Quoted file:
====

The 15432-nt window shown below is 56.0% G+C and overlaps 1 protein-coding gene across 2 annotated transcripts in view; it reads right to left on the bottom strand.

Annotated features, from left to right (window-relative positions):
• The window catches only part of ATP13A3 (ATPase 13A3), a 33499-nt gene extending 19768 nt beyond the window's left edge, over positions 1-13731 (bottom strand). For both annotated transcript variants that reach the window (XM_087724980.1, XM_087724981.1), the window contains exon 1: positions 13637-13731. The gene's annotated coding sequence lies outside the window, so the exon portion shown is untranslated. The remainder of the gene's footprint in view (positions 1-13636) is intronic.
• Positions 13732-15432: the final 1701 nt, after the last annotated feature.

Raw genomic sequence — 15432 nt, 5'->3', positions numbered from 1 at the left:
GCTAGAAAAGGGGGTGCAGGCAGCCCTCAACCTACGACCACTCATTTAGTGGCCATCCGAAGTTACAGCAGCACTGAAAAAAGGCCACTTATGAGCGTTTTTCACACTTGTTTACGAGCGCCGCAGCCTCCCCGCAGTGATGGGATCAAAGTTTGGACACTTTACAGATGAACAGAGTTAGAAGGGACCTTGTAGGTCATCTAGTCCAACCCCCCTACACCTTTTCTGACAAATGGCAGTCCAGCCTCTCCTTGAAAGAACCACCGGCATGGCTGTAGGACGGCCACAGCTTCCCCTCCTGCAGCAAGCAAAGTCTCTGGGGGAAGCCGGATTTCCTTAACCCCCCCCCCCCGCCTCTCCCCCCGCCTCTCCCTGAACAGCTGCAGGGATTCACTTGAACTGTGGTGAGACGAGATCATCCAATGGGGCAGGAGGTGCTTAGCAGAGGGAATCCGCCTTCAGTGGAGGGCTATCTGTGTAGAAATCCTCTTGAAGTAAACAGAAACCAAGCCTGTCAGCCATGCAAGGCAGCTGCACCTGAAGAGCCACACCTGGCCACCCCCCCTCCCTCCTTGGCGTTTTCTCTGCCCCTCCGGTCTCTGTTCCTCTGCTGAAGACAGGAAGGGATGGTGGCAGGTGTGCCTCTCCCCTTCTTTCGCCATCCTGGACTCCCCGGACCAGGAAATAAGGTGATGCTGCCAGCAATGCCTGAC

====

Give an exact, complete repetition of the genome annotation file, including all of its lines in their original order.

The 15432-nt window shown below is 56.0% G+C and overlaps 1 protein-coding gene across 2 annotated transcripts in view; it reads right to left on the bottom strand.

Annotated features, from left to right (window-relative positions):
• The window catches only part of ATP13A3 (ATPase 13A3), a 33499-nt gene extending 19768 nt beyond the window's left edge, over positions 1-13731 (bottom strand). For both annotated transcript variants that reach the window (XM_087724980.1, XM_087724981.1), the window contains exon 1: positions 13637-13731. The gene's annotated coding sequence lies outside the window, so the exon portion shown is untranslated. The remainder of the gene's footprint in view (positions 1-13636) is intronic.
• Positions 13732-15432: the final 1701 nt, after the last annotated feature.

Raw genomic sequence — 15432 nt, 5'->3', positions numbered from 1 at the left:
GCTAGAAAAGGGGGTGCAGGCAGCCCTCAACCTACGACCACTCATTTAGTGGCCATCCGAAGTTACAGCAGCACTGAAAAAAGGCCACTTATGAGCGTTTTTCACACTTGTTTACGAGCGCCGCAGCCTCCCCGCAGTGATGGGATCAAAGTTTGGACACTTTACAGATGAACAGAGTTAGAAGGGACCTTGTAGGTCATCTAGTCCAACCCCCCTACACCTTTTCTGACAAATGGCAGTCCAGCCTCTCCTTGAAAGAACCACCGGCATGGCTGTAGGACGGCCACAGCTTCCCCTCCTGCAGCAAGCAAAGTCTCTGGGGGAAGCCGGATTTCCTTAACCCCCCCCCCCCGCCTCTCCCCCCGCCTCTCCCTGAACAGCTGCAGGGATTCACTTGAACTGTGGTGAGACGAGATCATCCAATGGGGCAGGAGGTGCTTAGCAGAGGGAATCCGCCTTCAGTGGAGGGCTATCTGTGTAGAAATCCTCTTGAAGTAAACAGAAACCAAGCCTGTCAGCCATGCAAGGCAGCTGCACCTGAAGAGCCACACCTGGCCACCCCCCCTCCCTCCTTGGCGTTTTCTCTGCCCCTCCGGTCTCTGTTCCTCTGCTGAAGACAGGAAGGGATGGTGGCAGGTGTGCCTCTCCCCTTCTTTCGCCATCCTGGACTCCCCGGACCAGGAAATAAGGTGATGCTGCCAGCAATGCCTGAC